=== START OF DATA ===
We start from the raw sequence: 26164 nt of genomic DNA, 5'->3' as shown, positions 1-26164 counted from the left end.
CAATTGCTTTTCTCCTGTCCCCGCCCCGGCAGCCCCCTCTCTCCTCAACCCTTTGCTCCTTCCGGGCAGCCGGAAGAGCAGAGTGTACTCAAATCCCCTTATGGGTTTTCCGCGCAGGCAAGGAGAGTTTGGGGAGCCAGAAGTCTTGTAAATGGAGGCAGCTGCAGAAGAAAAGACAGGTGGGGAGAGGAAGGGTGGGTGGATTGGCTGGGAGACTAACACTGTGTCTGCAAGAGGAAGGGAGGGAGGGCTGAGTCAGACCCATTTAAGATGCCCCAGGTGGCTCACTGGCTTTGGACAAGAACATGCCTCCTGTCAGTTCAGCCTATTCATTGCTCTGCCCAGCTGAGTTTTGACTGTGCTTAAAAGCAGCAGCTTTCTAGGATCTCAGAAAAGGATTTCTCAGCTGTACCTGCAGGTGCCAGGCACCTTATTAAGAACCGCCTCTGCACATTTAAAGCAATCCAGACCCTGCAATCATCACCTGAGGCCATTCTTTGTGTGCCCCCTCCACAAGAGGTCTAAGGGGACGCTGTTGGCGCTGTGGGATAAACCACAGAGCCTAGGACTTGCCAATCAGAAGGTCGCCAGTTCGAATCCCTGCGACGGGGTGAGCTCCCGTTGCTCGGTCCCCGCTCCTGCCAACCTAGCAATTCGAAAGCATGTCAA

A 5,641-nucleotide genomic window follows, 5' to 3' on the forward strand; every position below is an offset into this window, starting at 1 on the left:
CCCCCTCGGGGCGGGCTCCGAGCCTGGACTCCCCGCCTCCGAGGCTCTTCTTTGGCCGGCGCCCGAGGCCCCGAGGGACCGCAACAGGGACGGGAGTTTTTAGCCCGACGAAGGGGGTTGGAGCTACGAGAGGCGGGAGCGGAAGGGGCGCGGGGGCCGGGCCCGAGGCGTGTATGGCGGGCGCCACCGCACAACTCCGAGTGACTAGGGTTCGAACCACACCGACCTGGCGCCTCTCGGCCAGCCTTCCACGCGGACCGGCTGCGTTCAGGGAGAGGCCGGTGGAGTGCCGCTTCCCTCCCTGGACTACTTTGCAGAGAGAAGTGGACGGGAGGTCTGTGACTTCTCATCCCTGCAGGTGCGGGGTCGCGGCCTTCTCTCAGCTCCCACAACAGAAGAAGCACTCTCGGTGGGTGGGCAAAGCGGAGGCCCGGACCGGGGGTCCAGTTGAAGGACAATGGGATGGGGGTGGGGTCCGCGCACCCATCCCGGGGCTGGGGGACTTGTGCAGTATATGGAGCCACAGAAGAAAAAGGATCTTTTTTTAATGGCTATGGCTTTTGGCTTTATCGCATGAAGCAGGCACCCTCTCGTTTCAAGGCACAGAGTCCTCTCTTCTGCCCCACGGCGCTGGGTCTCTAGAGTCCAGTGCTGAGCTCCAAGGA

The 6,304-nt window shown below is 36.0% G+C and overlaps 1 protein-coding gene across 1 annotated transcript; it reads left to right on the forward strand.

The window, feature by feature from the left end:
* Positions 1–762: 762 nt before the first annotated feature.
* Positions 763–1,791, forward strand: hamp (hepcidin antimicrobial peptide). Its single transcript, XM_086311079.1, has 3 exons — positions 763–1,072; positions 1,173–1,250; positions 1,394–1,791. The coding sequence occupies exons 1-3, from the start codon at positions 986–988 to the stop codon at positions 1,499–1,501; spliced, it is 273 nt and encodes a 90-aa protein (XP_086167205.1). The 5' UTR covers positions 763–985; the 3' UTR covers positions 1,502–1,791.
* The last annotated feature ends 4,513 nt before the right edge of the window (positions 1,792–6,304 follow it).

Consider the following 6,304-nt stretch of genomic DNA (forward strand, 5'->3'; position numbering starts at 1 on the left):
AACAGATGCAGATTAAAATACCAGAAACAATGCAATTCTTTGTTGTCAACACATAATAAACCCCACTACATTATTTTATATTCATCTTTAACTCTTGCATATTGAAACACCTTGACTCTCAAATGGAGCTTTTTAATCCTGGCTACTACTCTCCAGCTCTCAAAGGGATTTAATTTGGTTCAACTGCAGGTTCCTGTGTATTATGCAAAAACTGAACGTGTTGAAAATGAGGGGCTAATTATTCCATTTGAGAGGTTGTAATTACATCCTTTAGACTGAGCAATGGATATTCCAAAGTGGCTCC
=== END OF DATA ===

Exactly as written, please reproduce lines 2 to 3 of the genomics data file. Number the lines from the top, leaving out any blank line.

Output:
CAATTGCTTTTCTCCTGTCCCCGCCCCGGCAGCCCCCTCTCTCCTCAACCCTTTGCTCCTTCCGGGCAGCCGGAAGAGCAGAGTGTACTCAAATCCCCTTATGGGTTTTCCGCGCAGGCAAGGAGAGTTTGGGGAGCCAGAAGTCTTGTAAATGGAGGCAGCTGCAGAAGAAAAGACAGGTGGGGAGAGGAAGGGTGGGTGGATTGGCTGGGAGACTAACACTGTGTCTGCAAGAGGAAGGGAGGGAGGGCTGAGTCAGACCCATTTAAGATGCCCCAGGTGGCTCACTGGCTTTGGACAAGAACATGCCTCCTGTCAGTTCAGCCTATTCATTGCTCTGCCCAGCTGAGTTTTGACTGTGCTTAAAAGCAGCAGCTTTCTAGGATCTCAGAAAAGGATTTCTCAGCTGTACCTGCAGGTGCCAGGCACCTTATTAAGAACCGCCTCTGCACATTTAAAGCAATCCAGACCCTGCAATCATCACCTGAGGCCATTCTTTGTGTGCCCCCTCCACAAGAGGTCTAAGGGGACGCTGTTGGCGCTGTGGGATAAACCACAGAGCCTAGGACTTGCCAATCAGAAGGTCGCCAGTTCGAATCCCTGCGACGGGGTGAGCTCCCGTTGCTCGGTCCCCGCTCCTGCCAACCTAGCAATTCGAAAGCATGTCAA

A 5,641-nucleotide genomic window follows, 5' to 3' on the forward strand; every position below is an offset into this window, starting at 1 on the left: